Just a day after Singapore Airlines (SIA) announced that it would start charging credit card fees for selected flights departing from Singapore – a move that incurred some public backlash –, the national carrier has decided “not to proceed with (its) implementation”.
In a circular issued on Thursday (4 January) to its sales agents and business partners, SIA wrote that it would not proceed with the charges “following a further review”. No further explanation was given for the decision.
SIA had earlier this week announced on its website that a 1.3 per cent non-refundable credit card surcharge, capped at $50, would be imposed from 20 January for the airline’s new Economy Class “Lite” flights. This stipulation has since been removed from their website.
The fee, however, will still apply to routes departing from Australia, Belgium, the Netherlands, New Zealand and the United Kingdom.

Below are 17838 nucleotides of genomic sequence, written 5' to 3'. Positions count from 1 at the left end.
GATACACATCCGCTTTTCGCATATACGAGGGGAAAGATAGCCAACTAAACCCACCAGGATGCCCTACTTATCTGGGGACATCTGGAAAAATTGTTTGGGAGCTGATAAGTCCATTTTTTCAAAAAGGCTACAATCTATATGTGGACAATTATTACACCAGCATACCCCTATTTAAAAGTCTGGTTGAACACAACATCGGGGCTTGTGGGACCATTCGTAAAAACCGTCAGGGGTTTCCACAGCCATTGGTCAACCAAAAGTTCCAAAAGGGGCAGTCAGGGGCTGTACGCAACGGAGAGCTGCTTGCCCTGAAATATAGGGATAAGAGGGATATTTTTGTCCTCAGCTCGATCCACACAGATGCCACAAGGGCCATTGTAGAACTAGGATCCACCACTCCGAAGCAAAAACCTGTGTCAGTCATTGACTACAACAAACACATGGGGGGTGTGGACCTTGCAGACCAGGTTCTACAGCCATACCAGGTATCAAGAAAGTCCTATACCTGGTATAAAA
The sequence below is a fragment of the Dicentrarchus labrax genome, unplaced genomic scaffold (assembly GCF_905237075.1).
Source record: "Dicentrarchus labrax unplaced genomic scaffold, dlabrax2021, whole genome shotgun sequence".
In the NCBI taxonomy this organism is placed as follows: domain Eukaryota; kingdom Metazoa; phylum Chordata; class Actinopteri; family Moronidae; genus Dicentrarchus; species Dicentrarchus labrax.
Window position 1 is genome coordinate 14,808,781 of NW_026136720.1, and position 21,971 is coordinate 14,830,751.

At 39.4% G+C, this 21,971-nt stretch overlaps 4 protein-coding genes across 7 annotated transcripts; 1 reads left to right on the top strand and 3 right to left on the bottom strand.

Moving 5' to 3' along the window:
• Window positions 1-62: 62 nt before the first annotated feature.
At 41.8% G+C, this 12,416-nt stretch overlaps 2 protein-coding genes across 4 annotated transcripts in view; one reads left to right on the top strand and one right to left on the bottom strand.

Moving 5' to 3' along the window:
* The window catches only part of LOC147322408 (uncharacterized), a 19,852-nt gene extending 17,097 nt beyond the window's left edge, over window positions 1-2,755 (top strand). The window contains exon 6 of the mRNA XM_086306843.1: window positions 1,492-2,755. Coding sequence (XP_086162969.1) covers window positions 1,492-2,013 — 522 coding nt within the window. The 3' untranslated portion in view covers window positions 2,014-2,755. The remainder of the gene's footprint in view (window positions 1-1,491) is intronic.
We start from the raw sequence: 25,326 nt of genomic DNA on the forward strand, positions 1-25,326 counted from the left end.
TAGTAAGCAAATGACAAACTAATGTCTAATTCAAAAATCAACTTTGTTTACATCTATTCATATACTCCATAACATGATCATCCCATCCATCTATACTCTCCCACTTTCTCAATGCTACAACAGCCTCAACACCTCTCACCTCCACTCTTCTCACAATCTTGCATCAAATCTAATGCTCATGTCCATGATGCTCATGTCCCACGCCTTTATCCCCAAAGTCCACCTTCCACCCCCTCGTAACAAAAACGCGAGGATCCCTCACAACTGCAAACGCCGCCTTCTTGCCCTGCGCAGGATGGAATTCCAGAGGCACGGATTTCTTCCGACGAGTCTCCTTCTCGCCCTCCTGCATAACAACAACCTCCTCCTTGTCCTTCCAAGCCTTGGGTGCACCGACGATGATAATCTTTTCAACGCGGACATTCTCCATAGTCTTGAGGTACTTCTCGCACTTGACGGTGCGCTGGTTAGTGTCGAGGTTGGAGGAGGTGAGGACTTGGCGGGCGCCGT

“When you use a credit card to pay for your flights out of certain countries, Singapore Airlines incurs costs relating to the acceptance of credit cards,” said the SIA website.
|For flights departing from||Credit card service fee (per ticket)|
|Australia||1.35 per cent of the total amount, capped at A$70|
|Belgium / Netherlands||1.65 per cent of the total amount, capped at 20 euros|
|New Zealand||1.70 per cent of the total amount, capped at NZ$70|
|United Kingdom||1.00 per cent of the total amount, capped at £20|
The fees were rolled out for flights departing from Australia on 1 November 2016, and 3 April last year for flights out of Belgium, the Netherlands, New Zealand and the United Kingdom.
Last month, SIA announced that a revised airfare pricing structure would also kick in on 20 January, which includes new fare types for Economy, Premium Economy and Business flights.
Under the new scheme, customers will be charged US$5 (S$6.70) per flight segment for advanced seat selection on Economy Class “Lite” flights on both SIA and SilkAir.
“The revision of the fare types is to offer clearer choices to different customers to suit their travel needs,” said a Singapore Airline spokesperson.